It was love at first sight when I came upon this display at a farmers’ market. A fully ripe Fairytale Squash is light brown like the one on the left under the halved squash in the photo. I harvested all my Fairytale squashes green this autumn. Fortunately, winter squashes are usually happy to ripen off the vine if you store them someplace warm.
How much squash could you use in a year? Five pounds? Twenty five? How about one hundred pounds of rich, delicious, orange goodness? Back in January I explained how easy it is to grow winter squash. I’m telling you now: with a single hill of the right variety of squash, you can grow 100 pounds or more!
Really Big Squash
I once bought a 27 pound Blue Hubbard squash along with a 20 pound Neck Pumpkin and shared stories about them on this blog. Articles about them included the following:
- Blue Hubbard Squash for a Small Kitchen Garden
- Exploring Neck Pumpkin at Your Small Kitchen Garden
- Freeze Winter Squash from Your Small Kitchen Garden
These squashes were so large, I hold the farmer who grew them in high esteem; I expected never to grow such large squashes. Then I fell in love with Fairytale Squash.
Fairytales Come True
Last autumn, the farmer who had sold me my giant Blue Hubbard and Neck Pumpkin put together a display that included a Fairytale squash sliced open. It was gorgeous! I took a lot of photos and, as winter set in, I bought a Fairytale squash at a fire sale price.
The largest squash I’d dealt with were a Blue Hubbard (27 lbs) and a Neck Pumpkin (20 lbs) I’d bought at a farmers’ market. Neck Pumpkins I grow each year are descended from that original 20 pounder.
Sadly, I never tasted that squash. It got soft very quickly after I bought it, so I ended up harvesting the seeds and composting the rest of it. Honestly, the squash was in bad shape when I bought it; from the get-go I had wanted it for its seeds.
This spring, I planted a single hill of seeds from that Fairytale squash—four seeds started in June and transferred to the garden in July. In about a month, those four plants had taken over half the space I’d reserved for winter squashes; they were crowding out a hill of Butternuts and a hill of Neck Pumpkins (as well as three hills of pickles, my entire carrot patch, and two rows of bush beans).
About a month after planting, a single hill of Fairytale Squash had overtaken a 14 foot long, four foot high trellis. This is was massive growth, though still immature; it hadn’t yet produced blossoms. Eventually, the vines filled twice the volume they do in this photo and produced 5 large fruits. Because I planted late, I lost several very young fruits to autumn’s first frost.
By the end of August, I was hacking off the ends of some Fairytale Squash vines and training others back on themselves. When fruits finally set, I marveled at how large they grew and despaired just a little that they never ripened from dark green to the soft brown I’d seen at the farmers’ market.
Finally, after the first frost, I harvested the unripe Fairytale Squashes and moved them into our dining room where I figured warmth would help them along. There are at least five of these beauties, the smallest of which is over 15 pounds. The largest is a full 33 pounds! This single hill, starting very late in the season, produced more than 100 pounds of food! Had I planted a month or two earlier, it might have produce far more.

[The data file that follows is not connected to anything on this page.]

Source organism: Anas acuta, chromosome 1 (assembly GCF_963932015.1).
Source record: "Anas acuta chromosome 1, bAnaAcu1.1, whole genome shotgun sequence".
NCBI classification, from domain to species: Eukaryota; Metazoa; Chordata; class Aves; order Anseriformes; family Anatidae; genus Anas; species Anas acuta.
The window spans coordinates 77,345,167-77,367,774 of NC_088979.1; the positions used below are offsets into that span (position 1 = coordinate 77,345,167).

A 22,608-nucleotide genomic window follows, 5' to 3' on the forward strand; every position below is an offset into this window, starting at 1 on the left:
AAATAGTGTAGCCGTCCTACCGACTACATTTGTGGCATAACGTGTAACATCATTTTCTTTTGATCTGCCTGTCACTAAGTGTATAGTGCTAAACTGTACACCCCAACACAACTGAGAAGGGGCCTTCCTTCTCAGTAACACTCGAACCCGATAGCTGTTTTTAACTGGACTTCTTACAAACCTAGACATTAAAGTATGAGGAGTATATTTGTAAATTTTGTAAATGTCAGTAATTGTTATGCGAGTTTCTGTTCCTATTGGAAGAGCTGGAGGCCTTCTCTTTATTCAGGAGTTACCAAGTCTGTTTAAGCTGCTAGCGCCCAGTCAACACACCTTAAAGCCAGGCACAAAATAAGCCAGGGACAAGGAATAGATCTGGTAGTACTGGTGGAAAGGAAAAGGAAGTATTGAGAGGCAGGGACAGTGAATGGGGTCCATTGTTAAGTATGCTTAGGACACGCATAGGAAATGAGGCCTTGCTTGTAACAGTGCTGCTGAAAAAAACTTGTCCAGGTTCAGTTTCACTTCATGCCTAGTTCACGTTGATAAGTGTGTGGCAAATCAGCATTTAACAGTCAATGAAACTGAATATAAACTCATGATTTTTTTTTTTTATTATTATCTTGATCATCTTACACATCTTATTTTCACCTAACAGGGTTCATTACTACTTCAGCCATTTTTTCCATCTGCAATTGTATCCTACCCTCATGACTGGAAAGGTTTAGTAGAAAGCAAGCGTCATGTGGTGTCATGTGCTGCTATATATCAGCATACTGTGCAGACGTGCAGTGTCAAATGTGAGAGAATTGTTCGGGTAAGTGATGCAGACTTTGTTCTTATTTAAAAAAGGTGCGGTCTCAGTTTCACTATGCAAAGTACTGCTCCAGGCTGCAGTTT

Want 100 pounds of winter squash? You can grow that!
The dining room provides a warm environment for my Fairytale Squashes to ripen. The stack weights, perhaps, 90 pounds, and there’s one more squash on the piano bench.
Find more You Can Grow That! posts here: www.youcangrowthat.com.
I needed about 10 of my homegrown, late-season pak choi plants to come anywhere close to the amount I’d have gotten from a single commercially-grown plant. Still, it made a great stir-fry.
Honestly, I thought I’d harvested my last of the season. Two or three weeks ago I brought in all the peppers and winter squash. Last week I dug the remaining sweet potatoes. I even buried most of the main planting bed under 18 inches of autumn leaves. And then there was a dinner pinch.
The full breadth of my meal-planning this month has been, “shop from the freezer.” With Christmas nigh, my wife will want freezer space to stockpile home baked cookies so I’ll try to use something from our freezer in every dinner I prepare until Christmas.
Finding a pack of round steaks sparked thoughts of stir fry. A simple beef and vegetable dish would take little time to prepare and it wouldn’t be a problem to zip to a market for some broccoli or cauliflower. But wait! What about the pak choi?
After I’d pulled the onions in late August or early September, I had planted pak choi seeds in their place. Sprouts appeared quickly, but cloudy, cold weather has kept growth slow. Supposedly, pak choi (also known as bok choy, pak choy, and bok choi) matures in about 30 days. This Post Produce is at least 45 days past sowing and it took about ten of my plants to equal what you’d get from one commercially-grown plant.
Not a big deal. It’s very satisfying to have harvested anything edible this late in November. My pak choi has thrived through the season-killing frost and at least half a dozen below-freezing nights. The coldest night bottomed out at about 24F degrees but the plants look great (except for some holes chewed through the leaves).
The Stir Fry
There’s nothing amazing about the stir fry—except that it tasted great. When I prepared marinade for the beef, I discovered we had no soy sauce (I was dumbfounded); I used oyster sauce to season the dish.
1 lb beef cut into bite-sized pieces
2 t grated fresh ginger (divided)
1 t onion powder
¼ cup oyster sauce
¼ cup white cooking (or other) wine